No changes were made in the fixed income rotation. We’re still bullish on the emerging market sovereign debt and convertible bond positions we took a few months ago.

At this hour, it’s hard not to be excited about the Fund Architect portfolios. Fact is, it’s been some time since we owned overseas equities – MSCI Pacific ex Japan is the kind of position where we can add real alpha if we’re right. We’re satisfied enough with performance this difficult year, but there’s good reason to be enthusiastic our fairly aggressive positioning going in to the last quarter of 2016.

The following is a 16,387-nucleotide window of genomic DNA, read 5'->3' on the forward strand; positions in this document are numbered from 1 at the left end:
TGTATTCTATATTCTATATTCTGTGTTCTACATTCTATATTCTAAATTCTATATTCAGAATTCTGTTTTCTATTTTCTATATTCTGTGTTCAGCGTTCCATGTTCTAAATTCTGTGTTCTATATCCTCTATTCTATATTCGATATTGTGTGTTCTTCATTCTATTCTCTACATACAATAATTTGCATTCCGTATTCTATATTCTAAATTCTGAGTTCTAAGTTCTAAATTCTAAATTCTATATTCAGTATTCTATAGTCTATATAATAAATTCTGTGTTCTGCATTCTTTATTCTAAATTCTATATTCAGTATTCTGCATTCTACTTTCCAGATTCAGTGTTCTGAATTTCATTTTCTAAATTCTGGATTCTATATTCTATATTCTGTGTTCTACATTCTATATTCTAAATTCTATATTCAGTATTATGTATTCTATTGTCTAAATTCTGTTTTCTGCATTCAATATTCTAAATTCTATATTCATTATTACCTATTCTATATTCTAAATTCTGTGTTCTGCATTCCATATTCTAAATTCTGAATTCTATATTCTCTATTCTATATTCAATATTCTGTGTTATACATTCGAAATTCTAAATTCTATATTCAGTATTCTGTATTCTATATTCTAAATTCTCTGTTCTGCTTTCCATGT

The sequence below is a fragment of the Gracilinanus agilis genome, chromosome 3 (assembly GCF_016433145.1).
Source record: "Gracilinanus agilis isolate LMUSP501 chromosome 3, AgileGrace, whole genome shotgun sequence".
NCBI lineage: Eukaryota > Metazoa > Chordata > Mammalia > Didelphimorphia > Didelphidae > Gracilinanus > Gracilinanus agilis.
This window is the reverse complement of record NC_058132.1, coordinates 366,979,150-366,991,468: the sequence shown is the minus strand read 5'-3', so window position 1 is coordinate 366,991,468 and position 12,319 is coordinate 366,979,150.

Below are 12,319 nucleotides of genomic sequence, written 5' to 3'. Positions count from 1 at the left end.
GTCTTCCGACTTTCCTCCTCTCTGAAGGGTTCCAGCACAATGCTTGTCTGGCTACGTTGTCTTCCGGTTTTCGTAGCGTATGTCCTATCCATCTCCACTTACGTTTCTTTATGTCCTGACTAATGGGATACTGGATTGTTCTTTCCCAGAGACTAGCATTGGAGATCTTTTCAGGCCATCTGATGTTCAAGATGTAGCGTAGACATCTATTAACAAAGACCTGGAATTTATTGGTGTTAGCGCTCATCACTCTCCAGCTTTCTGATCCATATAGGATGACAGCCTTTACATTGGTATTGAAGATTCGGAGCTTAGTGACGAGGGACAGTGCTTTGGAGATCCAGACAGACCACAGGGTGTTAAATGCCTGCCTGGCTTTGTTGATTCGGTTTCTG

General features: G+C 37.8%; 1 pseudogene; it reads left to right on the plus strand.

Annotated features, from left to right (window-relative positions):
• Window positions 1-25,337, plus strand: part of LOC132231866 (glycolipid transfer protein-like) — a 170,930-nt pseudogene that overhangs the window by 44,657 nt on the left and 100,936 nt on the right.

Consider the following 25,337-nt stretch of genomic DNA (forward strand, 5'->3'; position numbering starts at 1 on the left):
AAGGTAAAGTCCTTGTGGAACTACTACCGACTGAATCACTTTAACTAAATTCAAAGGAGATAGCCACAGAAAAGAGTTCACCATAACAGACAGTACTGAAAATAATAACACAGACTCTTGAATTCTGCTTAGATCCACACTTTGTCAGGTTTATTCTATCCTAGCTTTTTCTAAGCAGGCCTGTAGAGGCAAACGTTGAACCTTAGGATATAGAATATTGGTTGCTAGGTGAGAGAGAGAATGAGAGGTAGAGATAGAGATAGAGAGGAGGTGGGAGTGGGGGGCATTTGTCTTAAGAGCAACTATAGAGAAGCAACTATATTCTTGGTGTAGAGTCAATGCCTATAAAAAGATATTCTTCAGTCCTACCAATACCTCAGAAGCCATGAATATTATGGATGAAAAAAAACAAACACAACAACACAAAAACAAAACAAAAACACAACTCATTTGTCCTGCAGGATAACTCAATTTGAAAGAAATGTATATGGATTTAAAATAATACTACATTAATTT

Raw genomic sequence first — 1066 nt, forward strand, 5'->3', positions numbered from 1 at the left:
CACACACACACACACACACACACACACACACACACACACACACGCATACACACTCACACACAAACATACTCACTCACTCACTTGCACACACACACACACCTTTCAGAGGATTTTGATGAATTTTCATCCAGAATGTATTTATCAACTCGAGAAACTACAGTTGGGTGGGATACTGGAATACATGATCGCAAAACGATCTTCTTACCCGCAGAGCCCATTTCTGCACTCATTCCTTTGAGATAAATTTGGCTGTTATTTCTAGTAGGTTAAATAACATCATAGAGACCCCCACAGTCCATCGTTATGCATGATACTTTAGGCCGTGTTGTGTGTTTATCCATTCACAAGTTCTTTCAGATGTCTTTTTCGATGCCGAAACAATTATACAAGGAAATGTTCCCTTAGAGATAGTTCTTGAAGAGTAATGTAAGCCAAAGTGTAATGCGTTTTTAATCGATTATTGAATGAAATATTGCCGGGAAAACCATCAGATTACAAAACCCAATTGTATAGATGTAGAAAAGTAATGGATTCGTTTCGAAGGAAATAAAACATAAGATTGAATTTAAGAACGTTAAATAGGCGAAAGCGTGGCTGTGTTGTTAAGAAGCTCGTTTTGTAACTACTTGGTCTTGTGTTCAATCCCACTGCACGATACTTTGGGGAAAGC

The views in this commentary are those of Fund Architects. Different types of investments involve varying degrees of risk, and there can be no assurance that the future performance of any specific investment, investment strategy, or product made reference to directly or indirectly in this commentary, will be profitable, equal any corresponding indicated historical performance level(s), or be suitable for your portfolio. Moreover, you should not assume that any discussion or information provided here serves as the receipt of, or as a substitute for, personalized investment advice from Fund Architects or any other investment professional.  The information contained within this commentary should not be the sole determining factor for making investment decisions. To the extent that you have any questions regarding the applicability of any specific issue discussed to your individual situation, you are encouraged to consult with Fund Architects. Information pertaining to Fund Architects advisory operations, services, and fees is set forth in Fund Architect current disclosure statement, a copy of which is available upon request. Fund Architects, LLC is an SEC Registered Investment Advisory Firm.